“I spend time thinking of everything I am grateful for, and I try to develop my ability to express compassion for myself and others without reservation. I take time to do the things I need to do to keep myself healthy and happy. This includes taking experiential workshops, fostering relationships, and participating within groups which have a similar interest to become a more compassionate and fulfilled being.“
–Peter

“Self-forgiveness for my own judgments. And oh yeah, coming to Esalen.”
–David B.

“Hmm, this is a tough one! I guess I take care of my heart through fostering relationships with people I feel connected to. Spending quality time with them (whether we're on the phone, through messages/letters, on Zoom, or in-person). Being there for them, listening to them, sharing what's going on with me, my struggles and my successes... like we do in the Esalen weekly Friends of Esalen Zoom sessions!”
–Lori

“I remind myself in many ways of the fact that " Love is all there is!" LOVE is the prize and this one precious life is the stage we get to learn our lessons. I get out into nature, hike, camp, river kayak, fly fish, garden, I create, I dance (not enough!), and I remain grateful for each day, each breath, each moment. Being in the moment, awake, and remembering the gift of life and my feeling of gratitude for all of creation.”
–Steven
“My physical heart by limiting stress and eating a heart-healthy diet. My emotional heart by staying in love with the world and by knowing that all disappointment and loss will pass.“
–David Z.


Today, September 29, is World Heart Day. Strike up a conversation with your own heart and as you feel comfortable, encourage others to do the same. As part of our own transformations and self-care, we sometimes ask for others to illuminate and enliven our hearts or speak our love language.

What if we could do this for ourselves too, even if just for today… or to start a heart practice, forever?



About

Esalen Team

Autumn Abundance Above and Below the Ground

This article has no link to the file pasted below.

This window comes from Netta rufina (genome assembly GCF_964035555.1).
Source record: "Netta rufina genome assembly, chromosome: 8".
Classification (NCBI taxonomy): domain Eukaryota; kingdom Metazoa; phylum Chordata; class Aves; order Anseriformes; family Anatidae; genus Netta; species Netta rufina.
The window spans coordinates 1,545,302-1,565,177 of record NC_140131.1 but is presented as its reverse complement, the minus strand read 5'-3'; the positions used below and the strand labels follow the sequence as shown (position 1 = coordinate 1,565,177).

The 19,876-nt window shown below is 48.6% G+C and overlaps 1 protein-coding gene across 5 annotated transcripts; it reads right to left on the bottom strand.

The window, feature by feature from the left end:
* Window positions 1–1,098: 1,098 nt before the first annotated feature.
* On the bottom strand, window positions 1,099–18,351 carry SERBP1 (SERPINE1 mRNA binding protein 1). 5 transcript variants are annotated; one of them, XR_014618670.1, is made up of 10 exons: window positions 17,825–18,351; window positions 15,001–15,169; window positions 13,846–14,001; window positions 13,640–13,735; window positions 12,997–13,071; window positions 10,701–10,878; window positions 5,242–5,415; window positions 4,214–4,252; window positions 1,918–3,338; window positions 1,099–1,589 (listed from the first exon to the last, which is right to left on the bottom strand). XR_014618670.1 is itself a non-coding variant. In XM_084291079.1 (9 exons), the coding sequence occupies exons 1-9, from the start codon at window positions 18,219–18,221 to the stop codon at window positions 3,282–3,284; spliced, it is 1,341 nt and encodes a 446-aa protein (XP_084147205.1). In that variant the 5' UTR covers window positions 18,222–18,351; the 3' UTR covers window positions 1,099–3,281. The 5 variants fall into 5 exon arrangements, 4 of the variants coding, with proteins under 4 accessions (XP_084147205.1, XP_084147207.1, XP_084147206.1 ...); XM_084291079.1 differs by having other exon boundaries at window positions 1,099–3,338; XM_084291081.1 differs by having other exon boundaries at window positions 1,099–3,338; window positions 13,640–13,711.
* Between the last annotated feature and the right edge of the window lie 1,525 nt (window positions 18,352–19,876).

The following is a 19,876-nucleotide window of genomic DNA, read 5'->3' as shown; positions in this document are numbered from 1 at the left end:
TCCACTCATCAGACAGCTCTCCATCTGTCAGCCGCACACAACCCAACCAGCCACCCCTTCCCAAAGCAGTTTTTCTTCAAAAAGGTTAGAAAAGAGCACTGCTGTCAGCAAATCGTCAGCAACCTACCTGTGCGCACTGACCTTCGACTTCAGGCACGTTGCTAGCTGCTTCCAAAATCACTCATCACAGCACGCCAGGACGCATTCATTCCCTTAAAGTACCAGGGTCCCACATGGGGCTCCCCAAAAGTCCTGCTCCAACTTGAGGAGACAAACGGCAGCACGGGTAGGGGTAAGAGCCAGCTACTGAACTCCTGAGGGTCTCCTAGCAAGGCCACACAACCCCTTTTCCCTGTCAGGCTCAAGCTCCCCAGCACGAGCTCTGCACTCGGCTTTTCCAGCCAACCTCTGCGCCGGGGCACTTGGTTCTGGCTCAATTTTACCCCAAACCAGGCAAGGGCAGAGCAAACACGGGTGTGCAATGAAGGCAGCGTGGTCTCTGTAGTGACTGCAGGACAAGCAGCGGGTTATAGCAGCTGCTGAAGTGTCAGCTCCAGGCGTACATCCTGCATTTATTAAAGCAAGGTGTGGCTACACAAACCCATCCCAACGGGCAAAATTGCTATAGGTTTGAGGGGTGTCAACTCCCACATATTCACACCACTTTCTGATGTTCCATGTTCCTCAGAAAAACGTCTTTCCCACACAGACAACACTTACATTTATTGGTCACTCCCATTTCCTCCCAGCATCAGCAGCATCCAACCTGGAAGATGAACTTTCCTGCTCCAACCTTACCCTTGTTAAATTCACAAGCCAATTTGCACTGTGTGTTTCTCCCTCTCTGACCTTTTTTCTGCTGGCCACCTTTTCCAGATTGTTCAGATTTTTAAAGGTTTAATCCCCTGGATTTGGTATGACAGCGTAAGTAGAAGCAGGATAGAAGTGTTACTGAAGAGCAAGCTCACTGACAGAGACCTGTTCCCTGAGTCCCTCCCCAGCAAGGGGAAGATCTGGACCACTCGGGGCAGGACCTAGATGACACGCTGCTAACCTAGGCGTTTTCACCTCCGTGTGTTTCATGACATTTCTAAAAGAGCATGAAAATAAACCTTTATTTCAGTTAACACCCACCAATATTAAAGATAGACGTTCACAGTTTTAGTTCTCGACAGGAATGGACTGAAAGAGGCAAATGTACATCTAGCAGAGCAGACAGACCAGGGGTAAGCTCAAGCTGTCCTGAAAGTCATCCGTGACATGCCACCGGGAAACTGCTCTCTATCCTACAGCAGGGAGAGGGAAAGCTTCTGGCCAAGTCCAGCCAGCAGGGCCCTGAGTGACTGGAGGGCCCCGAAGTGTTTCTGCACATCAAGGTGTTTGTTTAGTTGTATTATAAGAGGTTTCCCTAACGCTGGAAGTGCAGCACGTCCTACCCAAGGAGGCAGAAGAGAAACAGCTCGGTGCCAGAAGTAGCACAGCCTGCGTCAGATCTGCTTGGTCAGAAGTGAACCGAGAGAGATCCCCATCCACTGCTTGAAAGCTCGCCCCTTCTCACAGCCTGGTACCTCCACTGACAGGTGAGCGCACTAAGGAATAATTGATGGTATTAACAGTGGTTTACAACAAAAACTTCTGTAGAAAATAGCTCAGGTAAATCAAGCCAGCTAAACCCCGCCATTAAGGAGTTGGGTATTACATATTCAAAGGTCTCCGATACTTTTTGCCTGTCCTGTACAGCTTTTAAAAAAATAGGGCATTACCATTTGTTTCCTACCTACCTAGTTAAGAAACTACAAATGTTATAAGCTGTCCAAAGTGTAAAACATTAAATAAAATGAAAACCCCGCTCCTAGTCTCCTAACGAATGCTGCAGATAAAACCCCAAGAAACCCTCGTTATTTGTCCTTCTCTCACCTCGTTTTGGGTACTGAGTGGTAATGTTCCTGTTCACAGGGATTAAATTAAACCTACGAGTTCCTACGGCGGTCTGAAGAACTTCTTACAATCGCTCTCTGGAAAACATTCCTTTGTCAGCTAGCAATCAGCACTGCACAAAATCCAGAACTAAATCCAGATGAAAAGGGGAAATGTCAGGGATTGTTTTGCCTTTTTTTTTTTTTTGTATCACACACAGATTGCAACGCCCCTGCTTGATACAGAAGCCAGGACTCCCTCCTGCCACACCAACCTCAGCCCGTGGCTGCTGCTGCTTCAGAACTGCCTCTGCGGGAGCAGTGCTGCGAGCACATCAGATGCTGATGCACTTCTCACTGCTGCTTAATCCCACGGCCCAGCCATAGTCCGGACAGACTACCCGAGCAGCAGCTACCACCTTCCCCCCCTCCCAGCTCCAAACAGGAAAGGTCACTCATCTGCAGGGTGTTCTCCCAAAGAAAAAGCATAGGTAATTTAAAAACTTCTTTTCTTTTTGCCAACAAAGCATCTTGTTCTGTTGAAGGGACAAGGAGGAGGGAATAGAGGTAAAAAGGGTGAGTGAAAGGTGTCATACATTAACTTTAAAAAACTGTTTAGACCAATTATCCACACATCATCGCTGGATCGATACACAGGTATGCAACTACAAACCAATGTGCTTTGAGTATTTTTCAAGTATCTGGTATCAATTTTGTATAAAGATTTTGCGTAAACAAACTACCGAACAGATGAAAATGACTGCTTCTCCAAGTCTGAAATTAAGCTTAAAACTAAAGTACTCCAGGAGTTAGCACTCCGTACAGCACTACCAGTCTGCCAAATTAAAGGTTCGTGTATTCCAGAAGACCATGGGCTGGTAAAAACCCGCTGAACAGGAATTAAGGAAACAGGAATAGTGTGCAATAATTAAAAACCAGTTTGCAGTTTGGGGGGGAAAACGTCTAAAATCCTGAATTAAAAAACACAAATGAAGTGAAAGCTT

About

Esalen Team

Darnell Lamont Walker leading Rituals Writing Workshop

Given Big Sur’s mild coastal climate, signs of autumn in the Esalen Farm & Garden can be subtle. Yes, there are tables of winter squash curing in the sun, but all around them are bins of ripe tomatoes, rows of strawberries and innumerable bright flowers buzzing with insect life.

“Fall can be a little conflicting here,” says Garden Supervisor Beth Burzynski. “The weather is clear and warm, and maybe it’s tempting to plant. But day length is getting shorter, so crops grow more slowly. And autumn really is the end of a long growing season for us. It’s time for the garden to rest.”

Beth came to Esalen after completing the farming program at UC Santa Cruz and working at several other organic vegetable farms. She cites her love of food as the reason she started farming in the first place. “One of the things that drew me to Esalen was the way the food we grow stays here and feeds the community of staff, students and volunteers. Knowing where your food is grown is so valuable. And you get the best food if you grow it yourself.”

Part of producing the most delicious crops is helping the Garden rest and replenish by tending to the soil. “Microbes are what nourish the plants,” Beth explains. “Even when we dig, we’re disturbing those microbe networks and communities underground.” No-till farming practices are one way the Farm & Garden cares for the soil. No-till involves leaving the soil undisturbed once a plant is sown. Plants are harvested by clipping the base and leaving the roots in the ground. Root matter is a hub for microbe life, so by leaving it intact, that vitality transfers to next season’s crops.

Another tool Esalen farmers use to keep soil healthy through Big Sur’s rainy winter season is cover crops, which are planted not for harvest but as protection from rain damage and erosion. A final way to care for the soil? Just let it be. “We try to tread lightly,” says Beth. “We have amazing soil here because it has been tended for 50 years. It doesn’t need a lot, so we back off as much as we can.”